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What's Up Magazine

Jeff Dunham and Friends Head to Baltimore

Dec 23, 2013 11:15AM ● By Jake Russell

See Jeff Dunham with his buddy Peanut at Baltimore Arena on Dec. 30. (Andrew Smallz and Jared Raskind)

By Jake Russell

World-renowned ventriloquist Jeff Dunham will take his act and his wacky cast of characters to Baltimore Arena on Monday, Dec. 30 as part of his Disorderly Conduct Tour.

Dunham, known for his innate ability to bring his short friends to life, brings a special kind of wit and self-deprecating humor anyone can appreciate.

Whether he’s talking to his wild and manic buddy Peanut, who likes to poke fun at the soft-spoken José Jalapeño, or allowing his curmudgeonly old pal Walter an outlet to vent about life, Dunham knows how to keep the conversation going with a vast range of personalities.

With his out-of-the-box performances (literally and figuratively), it’s no surprise he has been named to Forbes’ Celebrity 100 list the last two years.

Dunham recently took the time to talk to What’s Up? as he prepares for his return to Baltimore.

WU: You've been performing since you were in middle school. Breaking into comedy is hard enough as it is. How tough was it for you to make it as a ventriloquist in an entertainment culture filled primarily with standup comedians?

JD: I fought that battle from day one. There’s a disdain for ventriloquists – you’re lumped in with plate spinners, accordion players and mimes. It’s considered quite sad and dated. I’ve been at it forever. I’ve been on the road for over 20 years and comedians respect that. I spent years learning what makes people laugh.

WU: All of your puppets are different in their design and personality. What is the thought process behind developing a new character and do you foresee any new ones on the horizon?

JD: None of the characters in my act have a similar creation story. I actually thought up Peanut and designed him in my head. I described him to a woman that was making soft puppets and she drew up some sketches. And the character came to be just because he popped into my head. Walter on the other hand... I figured he would be a good three minutes of the show. I created him thinking that nobody would enjoy a grumpy old character like that. Little did I know he is an "everyman" – everybody has that guy in them. Either they’re married to him or he’s their father but people for some reason love him so that character just stuck. Jose the Jalapeno...that’s the weirdest story. When I was in college I was doing a radio campaign on the radio station and I was doing all the voices of this pizza. Every ingredient on the pizza spoke. And one of them was Jose Jalapeno. He ended up having all the funny lines so I thought about making a dummy in the act. So I thought ‘Why not a jalapeno on a stick?’ The genesis of Achmed began a year after Sept. 11th. Sad and scary things were going on in our country -- and still are -- and I thought if I can make fun of those guys, there's something people can laugh at in our country. And then the big surprise was that I had no idea it would go worldwide. What has kept them alive all these years is the connection folks have with each one of the characters. Our newest characters are Achmed Jr. and Little Jeff. I’m scratching my head trying to think of the next new thing.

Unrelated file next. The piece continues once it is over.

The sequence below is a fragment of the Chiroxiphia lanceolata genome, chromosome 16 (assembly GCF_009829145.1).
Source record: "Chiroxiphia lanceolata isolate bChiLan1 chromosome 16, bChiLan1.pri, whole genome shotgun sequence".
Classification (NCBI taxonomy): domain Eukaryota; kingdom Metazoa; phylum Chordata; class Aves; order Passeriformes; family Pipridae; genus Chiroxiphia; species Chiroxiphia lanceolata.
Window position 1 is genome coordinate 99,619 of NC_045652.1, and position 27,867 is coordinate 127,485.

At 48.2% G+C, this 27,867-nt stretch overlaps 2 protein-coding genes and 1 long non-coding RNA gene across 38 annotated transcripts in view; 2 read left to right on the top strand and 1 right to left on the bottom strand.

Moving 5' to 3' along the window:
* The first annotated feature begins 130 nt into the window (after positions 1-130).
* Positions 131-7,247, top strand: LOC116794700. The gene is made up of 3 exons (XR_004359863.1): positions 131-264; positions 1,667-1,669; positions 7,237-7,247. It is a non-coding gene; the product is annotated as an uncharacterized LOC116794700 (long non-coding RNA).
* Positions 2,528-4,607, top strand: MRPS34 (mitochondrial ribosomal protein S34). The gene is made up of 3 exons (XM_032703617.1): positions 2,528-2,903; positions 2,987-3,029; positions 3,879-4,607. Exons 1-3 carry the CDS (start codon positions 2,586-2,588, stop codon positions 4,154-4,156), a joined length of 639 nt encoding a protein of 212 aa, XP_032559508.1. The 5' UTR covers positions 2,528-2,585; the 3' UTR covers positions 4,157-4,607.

WU: How old were you when you developed the ability to talk without moving your mouth? And what got you to start trying it?

JD: I was about eight years old and I did a book report on ‘Hansel and Gretel.’ I did about 30 seconds on the book and then about 10 minutes picking on my classmates, our teacher and the school. That's pretty much the formula I have for shows now: Give the audience a few minutes of meaningful stuff then make fun of everyone and everything for an hour or two.

WU: Is there a comedian you looked up to and tried to style yourself after when you were younger and trying to break into the business?

JD: Edgar Bergen was my main influence. He had the number one radio program, numerous films and merchandise featuring his characters. He made Charlie and Mortimer American icons.